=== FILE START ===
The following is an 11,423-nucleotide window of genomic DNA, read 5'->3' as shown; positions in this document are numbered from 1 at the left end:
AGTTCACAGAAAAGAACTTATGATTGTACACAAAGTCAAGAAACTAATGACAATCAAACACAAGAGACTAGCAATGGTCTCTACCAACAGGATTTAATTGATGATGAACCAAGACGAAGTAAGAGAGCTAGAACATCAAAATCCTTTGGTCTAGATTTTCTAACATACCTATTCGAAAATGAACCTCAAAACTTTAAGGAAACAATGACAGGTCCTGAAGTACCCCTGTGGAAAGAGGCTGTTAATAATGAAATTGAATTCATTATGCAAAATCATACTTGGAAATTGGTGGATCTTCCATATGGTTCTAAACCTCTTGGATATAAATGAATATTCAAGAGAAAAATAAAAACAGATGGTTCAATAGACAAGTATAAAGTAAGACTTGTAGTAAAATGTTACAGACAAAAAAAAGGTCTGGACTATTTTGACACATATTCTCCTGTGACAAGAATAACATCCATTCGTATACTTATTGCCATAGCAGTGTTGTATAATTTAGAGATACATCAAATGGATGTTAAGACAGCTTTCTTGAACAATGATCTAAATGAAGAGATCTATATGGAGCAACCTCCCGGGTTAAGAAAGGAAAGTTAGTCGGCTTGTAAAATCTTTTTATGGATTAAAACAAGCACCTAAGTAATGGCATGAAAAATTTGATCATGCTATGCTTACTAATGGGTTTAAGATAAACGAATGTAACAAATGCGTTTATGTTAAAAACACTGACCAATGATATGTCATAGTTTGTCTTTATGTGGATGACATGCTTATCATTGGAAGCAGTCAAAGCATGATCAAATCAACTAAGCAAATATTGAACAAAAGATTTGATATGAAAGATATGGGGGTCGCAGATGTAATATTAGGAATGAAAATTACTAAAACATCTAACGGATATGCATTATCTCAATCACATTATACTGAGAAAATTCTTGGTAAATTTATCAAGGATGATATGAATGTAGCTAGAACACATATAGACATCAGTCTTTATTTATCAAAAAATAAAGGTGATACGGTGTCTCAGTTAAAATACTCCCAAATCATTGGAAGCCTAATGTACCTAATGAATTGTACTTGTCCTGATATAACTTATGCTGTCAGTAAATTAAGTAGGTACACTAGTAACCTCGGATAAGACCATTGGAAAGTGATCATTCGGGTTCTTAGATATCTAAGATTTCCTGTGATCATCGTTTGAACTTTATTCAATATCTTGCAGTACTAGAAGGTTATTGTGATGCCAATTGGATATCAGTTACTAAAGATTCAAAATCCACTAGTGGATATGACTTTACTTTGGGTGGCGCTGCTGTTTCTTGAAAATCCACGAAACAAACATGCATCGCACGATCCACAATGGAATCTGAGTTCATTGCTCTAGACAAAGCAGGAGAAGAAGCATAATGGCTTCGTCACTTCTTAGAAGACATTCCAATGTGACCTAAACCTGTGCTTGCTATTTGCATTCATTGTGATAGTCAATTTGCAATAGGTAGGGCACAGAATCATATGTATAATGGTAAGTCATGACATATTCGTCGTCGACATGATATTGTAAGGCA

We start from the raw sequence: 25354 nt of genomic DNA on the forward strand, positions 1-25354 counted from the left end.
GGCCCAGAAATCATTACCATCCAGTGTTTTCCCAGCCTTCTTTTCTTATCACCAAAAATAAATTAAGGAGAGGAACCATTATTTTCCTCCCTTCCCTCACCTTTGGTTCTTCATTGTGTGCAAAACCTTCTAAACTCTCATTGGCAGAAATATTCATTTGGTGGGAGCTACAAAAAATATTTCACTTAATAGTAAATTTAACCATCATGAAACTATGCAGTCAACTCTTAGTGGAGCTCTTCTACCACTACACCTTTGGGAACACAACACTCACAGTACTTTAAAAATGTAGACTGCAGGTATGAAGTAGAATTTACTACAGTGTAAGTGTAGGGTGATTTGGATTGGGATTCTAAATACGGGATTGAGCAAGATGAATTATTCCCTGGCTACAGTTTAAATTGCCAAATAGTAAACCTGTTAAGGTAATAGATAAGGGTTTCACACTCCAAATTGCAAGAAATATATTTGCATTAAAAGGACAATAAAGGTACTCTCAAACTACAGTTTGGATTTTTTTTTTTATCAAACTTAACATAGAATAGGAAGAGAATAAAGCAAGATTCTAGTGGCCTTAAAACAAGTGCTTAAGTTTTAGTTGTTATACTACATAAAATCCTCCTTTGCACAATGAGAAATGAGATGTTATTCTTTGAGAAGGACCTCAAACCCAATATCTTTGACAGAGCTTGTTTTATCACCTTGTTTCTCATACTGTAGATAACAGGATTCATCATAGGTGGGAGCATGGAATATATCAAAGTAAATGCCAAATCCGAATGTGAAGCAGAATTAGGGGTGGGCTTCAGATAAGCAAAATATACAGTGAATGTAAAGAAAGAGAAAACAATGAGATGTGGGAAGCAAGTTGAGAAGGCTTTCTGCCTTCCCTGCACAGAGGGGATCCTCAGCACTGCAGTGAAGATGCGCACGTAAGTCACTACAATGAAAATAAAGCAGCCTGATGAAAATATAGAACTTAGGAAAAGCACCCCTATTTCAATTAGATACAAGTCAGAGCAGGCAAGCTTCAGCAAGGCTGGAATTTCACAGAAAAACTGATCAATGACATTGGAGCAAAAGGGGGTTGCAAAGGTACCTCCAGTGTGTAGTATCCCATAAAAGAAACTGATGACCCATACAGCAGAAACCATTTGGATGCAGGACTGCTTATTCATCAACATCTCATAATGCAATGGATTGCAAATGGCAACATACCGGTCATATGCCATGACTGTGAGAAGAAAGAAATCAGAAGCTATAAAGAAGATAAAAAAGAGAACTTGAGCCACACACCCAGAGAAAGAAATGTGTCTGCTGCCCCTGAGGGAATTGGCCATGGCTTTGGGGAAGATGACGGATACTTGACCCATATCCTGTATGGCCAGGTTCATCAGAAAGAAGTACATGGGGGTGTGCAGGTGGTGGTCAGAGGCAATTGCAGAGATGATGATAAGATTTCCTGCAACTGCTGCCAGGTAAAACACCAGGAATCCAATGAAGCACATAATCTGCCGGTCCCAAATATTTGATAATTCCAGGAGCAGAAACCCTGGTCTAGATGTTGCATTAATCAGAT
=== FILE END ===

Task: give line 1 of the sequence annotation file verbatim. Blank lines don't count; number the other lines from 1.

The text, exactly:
The following is an 11,423-nucleotide window of genomic DNA, read 5'->3' as shown; positions in this document are numbered from 1 at the left end: